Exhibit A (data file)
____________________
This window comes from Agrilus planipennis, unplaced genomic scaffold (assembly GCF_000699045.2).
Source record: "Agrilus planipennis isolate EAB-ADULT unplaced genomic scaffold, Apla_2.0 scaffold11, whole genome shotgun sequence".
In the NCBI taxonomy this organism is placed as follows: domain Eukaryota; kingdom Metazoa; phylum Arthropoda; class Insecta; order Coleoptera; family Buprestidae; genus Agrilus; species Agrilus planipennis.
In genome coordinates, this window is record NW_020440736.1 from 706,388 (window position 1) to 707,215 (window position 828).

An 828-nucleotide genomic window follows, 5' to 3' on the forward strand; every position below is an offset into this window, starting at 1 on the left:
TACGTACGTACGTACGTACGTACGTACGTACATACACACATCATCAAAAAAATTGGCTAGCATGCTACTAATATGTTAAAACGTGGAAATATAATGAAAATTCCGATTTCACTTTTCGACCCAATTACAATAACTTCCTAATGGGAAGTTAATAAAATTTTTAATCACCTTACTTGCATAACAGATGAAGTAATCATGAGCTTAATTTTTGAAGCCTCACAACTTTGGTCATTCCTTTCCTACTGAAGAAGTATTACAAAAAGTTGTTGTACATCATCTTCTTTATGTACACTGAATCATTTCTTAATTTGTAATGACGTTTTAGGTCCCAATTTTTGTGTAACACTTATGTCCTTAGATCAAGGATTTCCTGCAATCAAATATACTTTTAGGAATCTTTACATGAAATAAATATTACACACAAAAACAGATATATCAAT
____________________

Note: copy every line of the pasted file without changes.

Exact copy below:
This window comes from Agrilus planipennis, unplaced genomic scaffold (assembly GCF_000699045.2).
Source record: "Agrilus planipennis isolate EAB-ADULT unplaced genomic scaffold, Apla_2.0 scaffold11, whole genome shotgun sequence".
In the NCBI taxonomy this organism is placed as follows: domain Eukaryota; kingdom Metazoa; phylum Arthropoda; class Insecta; order Coleoptera; family Buprestidae; genus Agrilus; species Agrilus planipennis.
In genome coordinates, this window is record NW_020440736.1 from 706,388 (window position 1) to 707,215 (window position 828).

An 828-nucleotide genomic window follows, 5' to 3' on the forward strand; every position below is an offset into this window, starting at 1 on the left:
TACGTACGTACGTACGTACGTACGTACGTACATACACACATCATCAAAAAAATTGGCTAGCATGCTACTAATATGTTAAAACGTGGAAATATAATGAAAATTCCGATTTCACTTTTCGACCCAATTACAATAACTTCCTAATGGGAAGTTAATAAAATTTTTAATCACCTTACTTGCATAACAGATGAAGTAATCATGAGCTTAATTTTTGAAGCCTCACAACTTTGGTCATTCCTTTCCTACTGAAGAAGTATTACAAAAAGTTGTTGTACATCATCTTCTTTATGTACACTGAATCATTTCTTAATTTGTAATGACGTTTTAGGTCCCAATTTTTGTGTAACACTTATGTCCTTAGATCAAGGATTTCCTGCAATCAAATATACTTTTAGGAATCTTTACATGAAATAAATATTACACACAAAAACAGATATATCAAT